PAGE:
Even I, who struggled with sex discrimination as a college graduate getting started in the male-dominated paper industry way back when, have forgotten the immense impact Ruth Bader Ginsburg has had on the constitutionality of the laws set in place hundreds of years ago to thwart women. Though females still grapple with some of those same issues today, ON THE BASIS OF SEX reminds us of the power which one very determined woman wielded to make those changes.
ON THE BASIS OF SEX begins with Ginsburg (Felicity Jones), already married to Martin D. Ginsburg (Armie Hammer), beginning her first year of Harvard Law School in 1956. As one would surmise, she is one of only nine women admitted to the class of around 500, much to the consternation of Harvard Law School Dean, Erwin Griswold (Sam Waterston), who believes these spots would be better served by male students.
When Martin, a second-year student becomes ill with cancer, Ruth attends both her classes and his, along with caring for Martin and their infant daughter, Jane. Once Martin is in remission and graduates, he is offered a job in New York City. Instead of permitting Ruth to take classes at Columbia to complete her Harvard law degree, Griswold denies Ruth's request.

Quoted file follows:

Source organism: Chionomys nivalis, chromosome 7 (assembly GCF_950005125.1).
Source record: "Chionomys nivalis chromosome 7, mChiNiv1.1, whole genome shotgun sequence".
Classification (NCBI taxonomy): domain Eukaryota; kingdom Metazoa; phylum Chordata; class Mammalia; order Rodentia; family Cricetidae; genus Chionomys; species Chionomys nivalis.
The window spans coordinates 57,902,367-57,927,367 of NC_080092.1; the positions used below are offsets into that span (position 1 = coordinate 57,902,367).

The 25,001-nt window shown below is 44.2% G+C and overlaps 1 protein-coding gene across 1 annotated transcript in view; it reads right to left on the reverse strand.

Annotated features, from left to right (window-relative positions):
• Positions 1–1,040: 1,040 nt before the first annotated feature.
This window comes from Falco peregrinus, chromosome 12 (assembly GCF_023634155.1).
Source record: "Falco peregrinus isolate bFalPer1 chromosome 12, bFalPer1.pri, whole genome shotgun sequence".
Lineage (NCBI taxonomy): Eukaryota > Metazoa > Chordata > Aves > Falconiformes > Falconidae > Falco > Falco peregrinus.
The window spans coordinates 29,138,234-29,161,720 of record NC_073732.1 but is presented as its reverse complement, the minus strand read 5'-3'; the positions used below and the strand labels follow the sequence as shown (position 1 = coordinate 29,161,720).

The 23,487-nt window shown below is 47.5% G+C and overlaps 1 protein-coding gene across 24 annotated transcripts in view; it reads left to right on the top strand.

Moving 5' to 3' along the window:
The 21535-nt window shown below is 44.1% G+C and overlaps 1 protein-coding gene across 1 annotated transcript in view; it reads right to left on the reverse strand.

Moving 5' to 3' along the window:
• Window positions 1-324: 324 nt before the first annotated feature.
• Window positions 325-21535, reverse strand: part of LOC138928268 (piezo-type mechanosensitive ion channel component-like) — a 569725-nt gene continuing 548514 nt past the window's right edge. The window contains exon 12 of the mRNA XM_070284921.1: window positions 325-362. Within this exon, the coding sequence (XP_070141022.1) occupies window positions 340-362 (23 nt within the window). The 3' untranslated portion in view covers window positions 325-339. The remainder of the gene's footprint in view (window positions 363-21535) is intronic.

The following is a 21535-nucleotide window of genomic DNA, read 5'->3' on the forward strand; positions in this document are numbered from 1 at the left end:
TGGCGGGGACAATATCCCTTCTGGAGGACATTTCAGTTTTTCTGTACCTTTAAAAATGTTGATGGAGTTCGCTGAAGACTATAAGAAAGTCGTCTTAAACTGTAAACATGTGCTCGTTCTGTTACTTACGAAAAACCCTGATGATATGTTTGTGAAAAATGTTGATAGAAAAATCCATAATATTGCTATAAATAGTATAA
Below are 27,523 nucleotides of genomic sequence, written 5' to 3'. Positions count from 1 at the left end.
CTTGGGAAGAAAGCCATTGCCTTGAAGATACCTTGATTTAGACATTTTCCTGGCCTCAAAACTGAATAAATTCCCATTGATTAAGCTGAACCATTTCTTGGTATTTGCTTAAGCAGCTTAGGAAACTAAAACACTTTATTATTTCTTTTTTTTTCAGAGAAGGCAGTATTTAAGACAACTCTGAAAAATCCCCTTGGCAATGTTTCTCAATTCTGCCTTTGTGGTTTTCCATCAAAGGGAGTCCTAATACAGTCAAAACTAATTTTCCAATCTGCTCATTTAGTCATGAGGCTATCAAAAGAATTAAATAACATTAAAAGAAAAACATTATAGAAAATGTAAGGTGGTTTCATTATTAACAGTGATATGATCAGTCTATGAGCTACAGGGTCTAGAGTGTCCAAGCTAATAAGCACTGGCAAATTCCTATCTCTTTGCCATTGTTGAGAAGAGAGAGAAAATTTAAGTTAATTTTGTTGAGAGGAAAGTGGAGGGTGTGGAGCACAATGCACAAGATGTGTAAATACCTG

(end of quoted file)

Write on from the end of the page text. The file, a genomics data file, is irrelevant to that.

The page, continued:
She subsequently transfers to Columbia instead and graduates at the top of her class. Unable to find a job with a law firm despite a glowing resume at both law schools, Ruth takes a position as a law professor at Rutgers Law School, where she specializes in "The Law and Sex Discrimination" -- among other subjects.
Her first big break to pursue her life's work comes as a tax law case which Martin brings to her attention in 1971. A single man from Denver, Charles Moritz (Chris Mulkey), is denied a tax deduction for his mother's care provider because he is an unmarried man. Ruth sees this as the perfect opportunity to gain the sympathy of the male-dominated judges in an effort to address discrimination based on sex, period.
As Ruth and Martin prepare their case with the help of Mel Wulf (Justin Theroux) of the ACLU and the civil rights attorney, Dorothy Kenyon (Kathy Bates), it is fascinating to watch the brilliance of their work unfold. And though Ruth appears to falter under the scrutiny of the male judges (something Ruth Bader Ginsburg, herself, states never happened), the monumental importance of her arguments is not lost on the audience.
Ginsburg reviewed the screenplay, written by her nephew Daniel Stiepleman several times, and though some creative license is in effect, she was pleased with the final production. She was especially impressed with Jones' portrayal, which is marvelous, and her ability to sound like she really hailed from Brooklyn, as Ginsburg had.
Jones is exemplary in her ability to nail down Ginsburg's spunk and toughness. I loved the transformation director Mimi Leder achieves through Jones as Ruth morphs from a law student, mother and professor into a practicing lawyer honing her craft before becoming one of the most important jurists ever to sit on the Supreme Court. It's remarkable --- and Jones makes it believable.